Further, O'Connell added that SOCOM officials might explore the possibility of employing a single, common airframe to conduct a handful of special operations missions. Platforms such as the Spartan C-27J and several other aircraft are candidates for roles in the kinds of smaller-scale, clandestine, counter-insurgency missions that SOCOM is often assigned.

“There are models out there, like the C-27J and others that I probably don't even know about,” the senior Pentagon official said. “But that might provide some downsizing capability.”

O'Connell opined that moving to an approach where one airframe would perform specific missions is merely one SOCOM officials are mulling as they attempt to revamp the command's aging aircraft fleet.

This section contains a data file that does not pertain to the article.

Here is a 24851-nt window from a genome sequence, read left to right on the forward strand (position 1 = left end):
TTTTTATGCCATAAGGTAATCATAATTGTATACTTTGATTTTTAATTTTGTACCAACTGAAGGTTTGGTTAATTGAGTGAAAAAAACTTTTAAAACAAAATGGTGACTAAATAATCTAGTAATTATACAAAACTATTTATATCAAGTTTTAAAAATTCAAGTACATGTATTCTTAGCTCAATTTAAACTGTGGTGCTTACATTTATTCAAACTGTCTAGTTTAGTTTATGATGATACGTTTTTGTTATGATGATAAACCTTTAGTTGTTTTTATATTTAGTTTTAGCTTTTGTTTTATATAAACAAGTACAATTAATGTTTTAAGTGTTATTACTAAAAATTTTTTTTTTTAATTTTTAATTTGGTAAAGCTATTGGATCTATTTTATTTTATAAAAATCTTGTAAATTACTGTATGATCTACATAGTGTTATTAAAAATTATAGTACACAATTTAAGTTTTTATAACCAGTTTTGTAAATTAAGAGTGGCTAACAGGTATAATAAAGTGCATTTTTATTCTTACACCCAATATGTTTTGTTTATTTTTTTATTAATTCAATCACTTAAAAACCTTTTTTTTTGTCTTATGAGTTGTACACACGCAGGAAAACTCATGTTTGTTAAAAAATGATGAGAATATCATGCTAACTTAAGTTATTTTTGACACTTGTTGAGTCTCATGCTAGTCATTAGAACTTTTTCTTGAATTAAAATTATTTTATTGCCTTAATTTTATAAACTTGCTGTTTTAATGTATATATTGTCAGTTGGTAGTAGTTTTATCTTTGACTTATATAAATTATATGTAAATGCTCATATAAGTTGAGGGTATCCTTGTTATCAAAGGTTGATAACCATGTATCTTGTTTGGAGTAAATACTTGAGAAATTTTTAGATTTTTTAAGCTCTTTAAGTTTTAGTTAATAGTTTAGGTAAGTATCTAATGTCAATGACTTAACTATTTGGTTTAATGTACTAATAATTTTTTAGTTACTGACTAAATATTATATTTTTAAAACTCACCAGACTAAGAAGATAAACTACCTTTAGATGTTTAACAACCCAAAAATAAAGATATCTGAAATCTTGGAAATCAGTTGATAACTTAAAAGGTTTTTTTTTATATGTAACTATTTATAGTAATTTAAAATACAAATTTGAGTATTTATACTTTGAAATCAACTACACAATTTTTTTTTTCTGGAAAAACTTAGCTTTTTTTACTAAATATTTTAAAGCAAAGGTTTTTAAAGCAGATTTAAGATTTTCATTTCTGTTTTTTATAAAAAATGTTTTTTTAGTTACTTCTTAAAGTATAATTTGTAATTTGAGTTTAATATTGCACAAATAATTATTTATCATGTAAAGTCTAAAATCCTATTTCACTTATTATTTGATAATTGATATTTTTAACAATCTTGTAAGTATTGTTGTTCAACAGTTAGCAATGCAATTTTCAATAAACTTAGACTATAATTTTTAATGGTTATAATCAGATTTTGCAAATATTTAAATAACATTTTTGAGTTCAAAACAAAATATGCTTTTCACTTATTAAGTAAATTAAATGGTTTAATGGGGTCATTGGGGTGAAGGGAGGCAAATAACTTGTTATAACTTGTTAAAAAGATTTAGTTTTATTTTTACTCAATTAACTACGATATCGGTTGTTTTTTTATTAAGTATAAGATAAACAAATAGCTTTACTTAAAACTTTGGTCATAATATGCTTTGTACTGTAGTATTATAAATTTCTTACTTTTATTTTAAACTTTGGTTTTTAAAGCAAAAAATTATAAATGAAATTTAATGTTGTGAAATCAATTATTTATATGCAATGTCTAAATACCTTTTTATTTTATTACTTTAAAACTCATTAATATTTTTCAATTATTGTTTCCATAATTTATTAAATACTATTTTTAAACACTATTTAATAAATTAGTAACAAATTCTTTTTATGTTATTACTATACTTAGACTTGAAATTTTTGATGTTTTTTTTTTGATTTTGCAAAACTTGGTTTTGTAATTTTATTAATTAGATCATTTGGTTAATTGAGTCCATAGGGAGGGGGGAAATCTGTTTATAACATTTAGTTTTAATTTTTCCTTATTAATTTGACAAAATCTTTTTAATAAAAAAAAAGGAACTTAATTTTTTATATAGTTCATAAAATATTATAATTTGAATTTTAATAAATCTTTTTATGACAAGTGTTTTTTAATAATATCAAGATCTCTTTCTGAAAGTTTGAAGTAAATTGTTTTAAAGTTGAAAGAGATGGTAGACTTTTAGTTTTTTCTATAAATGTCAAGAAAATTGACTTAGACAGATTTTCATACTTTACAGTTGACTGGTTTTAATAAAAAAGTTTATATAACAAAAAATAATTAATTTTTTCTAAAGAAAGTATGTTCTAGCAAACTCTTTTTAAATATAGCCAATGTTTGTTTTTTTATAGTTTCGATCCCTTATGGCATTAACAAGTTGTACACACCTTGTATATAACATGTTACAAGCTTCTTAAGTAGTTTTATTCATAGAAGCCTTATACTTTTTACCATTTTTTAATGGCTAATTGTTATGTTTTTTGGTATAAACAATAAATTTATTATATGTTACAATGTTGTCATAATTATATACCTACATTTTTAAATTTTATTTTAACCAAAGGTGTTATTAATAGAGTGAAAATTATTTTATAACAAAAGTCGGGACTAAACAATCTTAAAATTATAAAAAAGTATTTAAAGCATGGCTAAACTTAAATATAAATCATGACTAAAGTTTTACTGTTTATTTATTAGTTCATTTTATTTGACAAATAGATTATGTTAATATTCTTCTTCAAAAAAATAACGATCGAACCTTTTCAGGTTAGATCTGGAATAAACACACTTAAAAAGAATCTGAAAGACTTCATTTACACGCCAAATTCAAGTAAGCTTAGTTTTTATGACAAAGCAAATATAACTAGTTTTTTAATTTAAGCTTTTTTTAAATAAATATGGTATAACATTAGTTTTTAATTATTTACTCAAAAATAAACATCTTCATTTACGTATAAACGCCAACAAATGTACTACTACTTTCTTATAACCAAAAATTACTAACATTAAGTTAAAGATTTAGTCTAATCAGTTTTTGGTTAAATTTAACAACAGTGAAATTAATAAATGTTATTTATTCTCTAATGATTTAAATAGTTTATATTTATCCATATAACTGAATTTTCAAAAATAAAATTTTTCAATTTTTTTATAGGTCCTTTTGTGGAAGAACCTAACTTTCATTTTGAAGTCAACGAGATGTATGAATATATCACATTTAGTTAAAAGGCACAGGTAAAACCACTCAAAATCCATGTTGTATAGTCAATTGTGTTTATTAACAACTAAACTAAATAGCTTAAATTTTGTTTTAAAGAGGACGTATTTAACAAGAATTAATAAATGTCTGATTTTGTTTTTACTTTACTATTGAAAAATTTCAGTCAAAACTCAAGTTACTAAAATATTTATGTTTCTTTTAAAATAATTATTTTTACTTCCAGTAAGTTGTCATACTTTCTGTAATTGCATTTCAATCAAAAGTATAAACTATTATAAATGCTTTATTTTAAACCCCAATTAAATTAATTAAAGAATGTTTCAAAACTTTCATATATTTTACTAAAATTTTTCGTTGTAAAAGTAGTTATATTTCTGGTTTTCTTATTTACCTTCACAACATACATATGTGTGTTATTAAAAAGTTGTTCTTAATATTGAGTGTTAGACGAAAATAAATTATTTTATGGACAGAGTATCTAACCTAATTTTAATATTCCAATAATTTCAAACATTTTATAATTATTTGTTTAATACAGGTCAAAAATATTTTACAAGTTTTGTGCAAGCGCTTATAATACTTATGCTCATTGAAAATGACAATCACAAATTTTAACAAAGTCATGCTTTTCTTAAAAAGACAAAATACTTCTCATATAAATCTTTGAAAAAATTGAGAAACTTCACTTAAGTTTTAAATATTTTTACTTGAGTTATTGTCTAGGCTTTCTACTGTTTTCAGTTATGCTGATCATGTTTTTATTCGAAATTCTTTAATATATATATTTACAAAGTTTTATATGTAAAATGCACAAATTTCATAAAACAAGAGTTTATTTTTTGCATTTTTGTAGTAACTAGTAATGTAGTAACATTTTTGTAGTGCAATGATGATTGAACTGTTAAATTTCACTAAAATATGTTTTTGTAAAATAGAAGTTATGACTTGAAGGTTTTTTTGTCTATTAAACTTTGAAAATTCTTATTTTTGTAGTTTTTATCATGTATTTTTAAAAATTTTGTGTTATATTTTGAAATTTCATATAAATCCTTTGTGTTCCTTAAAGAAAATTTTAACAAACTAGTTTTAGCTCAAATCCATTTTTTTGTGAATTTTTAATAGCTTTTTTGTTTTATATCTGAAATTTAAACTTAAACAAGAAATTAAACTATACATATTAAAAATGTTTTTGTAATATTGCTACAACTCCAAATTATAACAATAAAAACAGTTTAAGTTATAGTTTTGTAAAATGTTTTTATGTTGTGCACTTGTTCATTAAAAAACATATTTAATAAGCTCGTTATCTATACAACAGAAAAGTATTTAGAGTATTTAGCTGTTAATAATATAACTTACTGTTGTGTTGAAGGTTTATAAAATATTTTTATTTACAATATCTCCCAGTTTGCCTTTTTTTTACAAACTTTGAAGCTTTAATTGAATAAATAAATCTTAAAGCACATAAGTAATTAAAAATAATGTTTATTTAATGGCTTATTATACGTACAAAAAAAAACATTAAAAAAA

“Five years ago, we did not -- we could not -- envision what the demands on our airframes would really be,” he told ITAF. “ I don't know if we're any smarter looking out over the next five years. But we can apply our best thought and reasoning. . . and look to see if there are reasonable, capable alternatives out there.”
 

car

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There's a good article in the latest "Men's Journal" (the one with Woody Harrelson - the fruit bat - on the cover) on the AF wing in Nevada that does the UAS thing. It's clearly an AF PAO op, but informative.
 

AWP

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When they crash behind enemy lines the PJs will change there mind.

The PJ community has a history of fighting the very people they could someday rescue. NOT a fault of the PJs, but of the fighter mafia in the AF that believes the only people that matter are fighter pilots and everyone else is a second-class citizen.

The AF has a world class SOF capability despite their best efforts to torpedo it.